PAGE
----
If you are in the process of selling a leasehold, there are options, do take a look at the National Leasehold Campaign Facebook group which is filled with leaseholders and advice from those going through the same issue.

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Nicole Sage

Nicole Sage is the founder of Sleek-chic Interiors and is a highly experienced interiors writer and skilled home renovator who has a passion for all things design. She has been featured as an authority at Pinterest, Ideal Home, Daily Mail and in countless other interviews. For 8 years, Nicole has written, observed key interior trends, renovated and undertaken interior short courses at the renown KLC school where she has gained her grounding interior design principles. With a keen eye for detail and a love of creativity, she shares her expertise on the latest interior trends, practical DIY tutorials, and styling inspiration to help others transform their homes into stunning spaces. With a commitment to delivering informative and engaging content, Nicole inspires and empowers readers to explore their own unique sense of style and create beautiful, personalised interiors. Contact her at hello@sleek-chic.co.uk for interiors advice, colour questions and any commentary.

8 thoughts on “What Is An Indemnity Policy For Ground Rent?”

  1. Hi There,

    I’m a seller in a similar situation, ground rent goes up £250 every 25 years, is due to increase to £500 in 13 years time. Can you please advise which lender accepted the indemnity insurance from you – out of curiosity?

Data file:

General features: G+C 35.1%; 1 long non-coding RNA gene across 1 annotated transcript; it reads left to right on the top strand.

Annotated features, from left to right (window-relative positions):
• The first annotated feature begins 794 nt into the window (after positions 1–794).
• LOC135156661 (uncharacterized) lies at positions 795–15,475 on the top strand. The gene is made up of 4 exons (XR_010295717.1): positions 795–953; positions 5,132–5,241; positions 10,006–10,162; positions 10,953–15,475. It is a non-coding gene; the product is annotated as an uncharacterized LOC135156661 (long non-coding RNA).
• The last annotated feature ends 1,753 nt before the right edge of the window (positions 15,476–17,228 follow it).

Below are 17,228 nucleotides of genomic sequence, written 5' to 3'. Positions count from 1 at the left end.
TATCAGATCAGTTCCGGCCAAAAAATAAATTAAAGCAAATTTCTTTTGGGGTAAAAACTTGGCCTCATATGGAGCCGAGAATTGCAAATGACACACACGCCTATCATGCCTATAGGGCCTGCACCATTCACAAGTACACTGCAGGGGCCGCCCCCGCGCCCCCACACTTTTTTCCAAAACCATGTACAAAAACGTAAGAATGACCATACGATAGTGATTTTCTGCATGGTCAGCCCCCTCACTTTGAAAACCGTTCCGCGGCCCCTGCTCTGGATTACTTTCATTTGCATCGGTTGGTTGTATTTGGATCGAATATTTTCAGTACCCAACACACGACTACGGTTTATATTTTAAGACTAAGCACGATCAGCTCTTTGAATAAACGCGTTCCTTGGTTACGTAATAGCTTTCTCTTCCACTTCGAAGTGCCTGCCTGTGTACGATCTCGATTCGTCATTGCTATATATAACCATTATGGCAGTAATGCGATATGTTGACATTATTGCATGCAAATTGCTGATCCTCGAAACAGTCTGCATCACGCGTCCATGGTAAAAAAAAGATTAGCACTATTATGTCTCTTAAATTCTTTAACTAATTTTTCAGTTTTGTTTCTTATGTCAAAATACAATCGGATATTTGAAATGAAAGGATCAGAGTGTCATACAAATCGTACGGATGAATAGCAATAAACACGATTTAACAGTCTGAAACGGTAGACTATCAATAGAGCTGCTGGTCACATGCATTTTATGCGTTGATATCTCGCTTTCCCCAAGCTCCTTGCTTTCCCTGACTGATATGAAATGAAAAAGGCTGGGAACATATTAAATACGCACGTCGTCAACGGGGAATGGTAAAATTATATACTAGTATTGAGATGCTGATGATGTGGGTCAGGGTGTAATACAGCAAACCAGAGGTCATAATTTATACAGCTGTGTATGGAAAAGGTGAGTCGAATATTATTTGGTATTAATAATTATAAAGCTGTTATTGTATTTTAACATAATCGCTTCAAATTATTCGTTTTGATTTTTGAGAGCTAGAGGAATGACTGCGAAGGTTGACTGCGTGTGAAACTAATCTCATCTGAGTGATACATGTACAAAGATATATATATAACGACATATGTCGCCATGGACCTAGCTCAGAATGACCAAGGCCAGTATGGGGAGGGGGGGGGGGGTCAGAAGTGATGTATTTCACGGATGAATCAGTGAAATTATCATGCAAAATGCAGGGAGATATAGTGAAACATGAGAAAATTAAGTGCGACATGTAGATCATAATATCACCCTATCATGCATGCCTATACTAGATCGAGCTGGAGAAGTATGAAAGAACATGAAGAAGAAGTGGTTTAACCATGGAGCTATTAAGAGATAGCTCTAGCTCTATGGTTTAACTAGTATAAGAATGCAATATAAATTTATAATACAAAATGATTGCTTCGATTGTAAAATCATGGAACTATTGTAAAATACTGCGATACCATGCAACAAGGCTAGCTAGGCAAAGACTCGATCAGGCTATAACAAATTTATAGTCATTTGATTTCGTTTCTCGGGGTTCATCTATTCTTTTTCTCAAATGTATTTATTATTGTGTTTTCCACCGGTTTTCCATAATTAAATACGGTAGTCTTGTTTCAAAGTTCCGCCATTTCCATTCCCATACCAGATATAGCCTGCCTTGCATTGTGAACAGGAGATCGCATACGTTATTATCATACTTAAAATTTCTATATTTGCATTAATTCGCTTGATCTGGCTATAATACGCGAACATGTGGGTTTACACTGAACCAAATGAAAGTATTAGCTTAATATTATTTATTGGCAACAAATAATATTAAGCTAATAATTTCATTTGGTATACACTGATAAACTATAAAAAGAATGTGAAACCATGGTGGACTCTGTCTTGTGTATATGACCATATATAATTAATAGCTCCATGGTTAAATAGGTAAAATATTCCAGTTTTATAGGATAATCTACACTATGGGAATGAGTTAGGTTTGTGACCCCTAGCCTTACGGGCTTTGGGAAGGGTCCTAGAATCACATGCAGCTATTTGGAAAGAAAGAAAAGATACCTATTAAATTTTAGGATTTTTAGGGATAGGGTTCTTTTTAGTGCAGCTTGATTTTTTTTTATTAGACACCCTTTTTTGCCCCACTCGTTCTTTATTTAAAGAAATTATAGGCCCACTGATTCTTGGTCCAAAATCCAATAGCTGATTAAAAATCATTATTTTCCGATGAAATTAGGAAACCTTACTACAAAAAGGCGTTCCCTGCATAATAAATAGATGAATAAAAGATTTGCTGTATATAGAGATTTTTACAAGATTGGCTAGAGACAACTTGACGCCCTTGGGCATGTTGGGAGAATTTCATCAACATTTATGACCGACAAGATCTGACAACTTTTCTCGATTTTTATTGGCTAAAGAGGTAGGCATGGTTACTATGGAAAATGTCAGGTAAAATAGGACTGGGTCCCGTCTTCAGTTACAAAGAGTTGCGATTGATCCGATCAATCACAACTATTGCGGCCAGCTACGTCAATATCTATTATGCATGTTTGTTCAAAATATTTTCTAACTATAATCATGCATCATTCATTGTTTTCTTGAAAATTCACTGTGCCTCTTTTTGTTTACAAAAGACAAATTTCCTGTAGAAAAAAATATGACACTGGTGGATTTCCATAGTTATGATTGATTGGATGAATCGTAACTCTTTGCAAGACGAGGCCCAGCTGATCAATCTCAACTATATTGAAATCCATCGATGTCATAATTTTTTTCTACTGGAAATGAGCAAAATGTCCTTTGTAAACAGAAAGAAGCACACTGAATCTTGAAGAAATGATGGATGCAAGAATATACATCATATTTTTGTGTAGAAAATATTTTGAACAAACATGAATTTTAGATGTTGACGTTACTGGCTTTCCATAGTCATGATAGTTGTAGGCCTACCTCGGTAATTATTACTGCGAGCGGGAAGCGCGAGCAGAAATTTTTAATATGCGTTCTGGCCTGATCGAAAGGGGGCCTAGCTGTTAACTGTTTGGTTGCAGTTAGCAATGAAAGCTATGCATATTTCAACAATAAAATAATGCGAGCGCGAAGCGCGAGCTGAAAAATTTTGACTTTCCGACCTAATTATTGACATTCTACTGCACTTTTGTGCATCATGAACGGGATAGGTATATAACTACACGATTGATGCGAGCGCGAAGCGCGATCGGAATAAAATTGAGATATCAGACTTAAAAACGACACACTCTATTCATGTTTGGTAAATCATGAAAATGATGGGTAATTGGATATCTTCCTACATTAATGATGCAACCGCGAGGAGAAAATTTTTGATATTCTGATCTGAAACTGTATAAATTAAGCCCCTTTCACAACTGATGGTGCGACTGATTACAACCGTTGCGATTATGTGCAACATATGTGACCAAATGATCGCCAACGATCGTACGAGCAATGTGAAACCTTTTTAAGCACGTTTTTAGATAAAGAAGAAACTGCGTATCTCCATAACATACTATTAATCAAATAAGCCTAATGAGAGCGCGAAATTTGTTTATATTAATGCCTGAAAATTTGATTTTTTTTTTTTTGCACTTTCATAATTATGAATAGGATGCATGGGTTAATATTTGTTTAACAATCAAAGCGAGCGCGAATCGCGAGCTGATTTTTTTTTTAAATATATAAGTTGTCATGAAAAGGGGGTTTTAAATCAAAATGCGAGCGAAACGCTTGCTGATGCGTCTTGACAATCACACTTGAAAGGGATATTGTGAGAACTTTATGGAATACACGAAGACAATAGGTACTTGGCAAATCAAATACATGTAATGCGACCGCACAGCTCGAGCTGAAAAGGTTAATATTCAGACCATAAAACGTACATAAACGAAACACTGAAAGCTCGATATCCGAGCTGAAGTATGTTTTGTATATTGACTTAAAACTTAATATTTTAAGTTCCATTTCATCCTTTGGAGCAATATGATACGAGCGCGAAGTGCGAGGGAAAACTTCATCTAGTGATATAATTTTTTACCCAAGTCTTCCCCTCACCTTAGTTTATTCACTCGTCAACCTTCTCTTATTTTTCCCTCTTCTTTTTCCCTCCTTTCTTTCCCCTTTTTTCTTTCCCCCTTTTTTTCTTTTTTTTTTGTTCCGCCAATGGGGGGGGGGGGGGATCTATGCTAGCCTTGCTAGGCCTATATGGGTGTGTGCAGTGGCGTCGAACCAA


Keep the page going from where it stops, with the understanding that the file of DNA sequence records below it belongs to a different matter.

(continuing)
• Hi Louise, fingers crossed you can get it resolved with a lender, unfortunately I wasn’t privy to this information from the purchaser. However, it’s worth looking at the financial handbook online for each bank and reading their section on ground rent as it will say if they accept indemnity policies. Also, I’d recommend posting in the National Leasehold Campaign FB group and asking the same question as I know someone will have an answer, hope that helps! https://www.facebook.com/groups/786983251448976

  2. I am also in a similar position, I have had a lifetime mortgage refused because of ground rent doubling every 25 years. Any ideas on who will lend in the lifetime mortgage????

    • Hi Alan, sorry to hear you’re going through this now. All lenders seem to be continually changing their lending requirements, but if you aren’t already I really would consult a mortgage advisor, because if there is someone who will accept it they’ll be the ones to find who does. I’d also see if the sellers are willing to start a lease extension process to remove this ground rent clause. Hope you can come to a resolution of some sort. Best wishes, Nicole.

    • Hi Gary, no you won’t need an indemnity policy if you’re a cash buyer. You may want one though if you’re thinking of selling in the not do distant future as it would then be passed onto the new purchaser. It’s likely ground rent laws will change in the next few years in our favour anyway. Thanks, Nicole.

  3. Hi Nicole,

    Can you please let me know which insurance company your policy was from? My solicitor has quoted £250 + £70 arrangement fee 🙁

    Thank you.


    • Hi Paula, please accept my apologies for the late reply, I have just got back from holiday, wow that charge seems exceptional for this, I did have to pay an arrangement fee too but as I had to get another indemnity policy I didn’t pay this twice. I wasn’t actually told who the insurance company was, so sorry. I know the amount is more if the property price is more expensive, mine was £135k. Sorry I couldn’t provide any more info to you. Thanks, Nicole